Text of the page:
In [ ]:
for x in [1,2,3]:
print(x),

1
2
3


The for loop iterates over the elements of the supplied list and executes the containing block once for each element. Any kind of list can be used in the for loop. For example:

In [ ]:
for x in range(4): # by default range start at 0
print(x),

0
1
2
3


Note: range(4) does not include 4 !

In [ ]:
for x in range(-3,3):
print(x),

-3
-2
-1
0
1
2

In [ ]:
for word in ["scientific", "computing", "with", "python"]:
print(word)

scientific
computing
with
python


To iterate over key-value pairs of a dictionary:

In [ ]:
for key, value in params.items():
print(key + " = " + str(value))

parameter1 = A
parameter2 = B
parameter3 = 3.0
parameter4 = D


Sometimes it is useful to have access to the indices of the values when iterating over a list. We can use the enumerate function for this:

In [ ]:
for idx, x in enumerate(range(-3,3)):
print(idx, x)

0 -3
1 -2
2 -1
3 0
4 1
5 2


### break, continue and pass¶

To control the flow of a certain loop you can also use break, continue and pass.

In [ ]:
rangelist = list(range(10))
print(list(rangelist))

for number in rangelist:
# Check if number is one of
# the numbers in the tuple.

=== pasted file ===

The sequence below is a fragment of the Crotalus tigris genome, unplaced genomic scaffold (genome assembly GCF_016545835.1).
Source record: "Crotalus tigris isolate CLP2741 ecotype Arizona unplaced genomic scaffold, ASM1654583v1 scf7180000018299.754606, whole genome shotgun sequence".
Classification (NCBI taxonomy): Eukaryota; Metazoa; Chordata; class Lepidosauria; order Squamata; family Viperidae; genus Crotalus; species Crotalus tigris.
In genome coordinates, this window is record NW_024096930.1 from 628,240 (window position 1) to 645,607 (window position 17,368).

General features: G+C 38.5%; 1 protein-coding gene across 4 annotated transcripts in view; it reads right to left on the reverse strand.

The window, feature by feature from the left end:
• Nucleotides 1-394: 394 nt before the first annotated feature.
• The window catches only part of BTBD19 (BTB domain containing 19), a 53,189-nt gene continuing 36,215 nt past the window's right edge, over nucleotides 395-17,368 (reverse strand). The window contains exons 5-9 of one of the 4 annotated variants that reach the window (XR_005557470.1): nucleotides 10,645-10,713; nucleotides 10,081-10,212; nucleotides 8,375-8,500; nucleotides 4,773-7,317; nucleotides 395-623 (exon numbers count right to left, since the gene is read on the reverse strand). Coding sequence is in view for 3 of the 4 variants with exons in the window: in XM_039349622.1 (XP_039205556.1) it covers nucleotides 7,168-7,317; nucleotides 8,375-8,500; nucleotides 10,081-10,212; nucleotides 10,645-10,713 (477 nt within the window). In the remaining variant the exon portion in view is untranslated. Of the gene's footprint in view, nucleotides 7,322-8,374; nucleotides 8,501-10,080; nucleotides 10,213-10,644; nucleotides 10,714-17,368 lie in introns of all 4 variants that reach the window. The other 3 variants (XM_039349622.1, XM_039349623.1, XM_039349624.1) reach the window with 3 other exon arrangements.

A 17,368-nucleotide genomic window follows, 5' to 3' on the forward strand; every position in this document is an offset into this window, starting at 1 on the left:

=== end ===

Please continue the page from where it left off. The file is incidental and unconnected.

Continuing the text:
if number in [4, 5, 7, 9]:
# "Break" terminates a for without
# executing the "else" clause.
break
else:
# "Continue" starts the next iteration
# of the loop. It's rather useless here,
# as it's the last statement of the loop.
print(number)
continue
else:
# The "else" clause is optional and is
# executed only if the loop didn't "break".
pass # Do nothing

[0, 1, 2, 3, 4, 5, 6, 7, 8, 9]
0
1
2
3


List comprehensions: Creating lists using for loops:

A convenient and compact way to initialize lists:

In [ ]:
l1 = [x**2 for x in range(0,5)]

print(l1)

[0, 1, 4, 9, 16]


while loops:

In [ ]:
i = 0

while i < 5:
print(i)

i = i + 1

print("done")

0
1
2
3
4
done


Note that the print "done" statement is not part of the while loop body because of the difference in the indentation.

## Functions¶

A function in Python is defined using the keyword def, followed by a function name, a signature within parentheses (), and a colon :. The following code, with one additional level of indentation, is the function body.

In [ ]:
def say_hello():
# block belonging to the function
print('hello world')

say_hello() # call the function

hello world


Following an example where we also feed two arguments into the function.

In [ ]:
def print_max(a, b):
if a > b:
print( a, 'is maximum')
elif a == b:
print(a, 'is equal to', b)
else:
print(b, 'is maximum')

# directly pass literal values
print_max(3, 4)

x = 7
y = 7

# pass variables as arguments
print_max(x, y)

4 is maximum
7 is equal to 7


Very important: Variables inside a function are treated as local variables and therefore don't interfere with variables outside the scope of the function.

In [ ]:
x = 50

def func(x):
print('x is', x)
x = 2
print('Changed local x to', x)

func(x)
print('x is still', x)

x is 50
Changed local x to 2
x is still 50


The local scope of a variable inside a function can be extended with the keyword global.

In [ ]: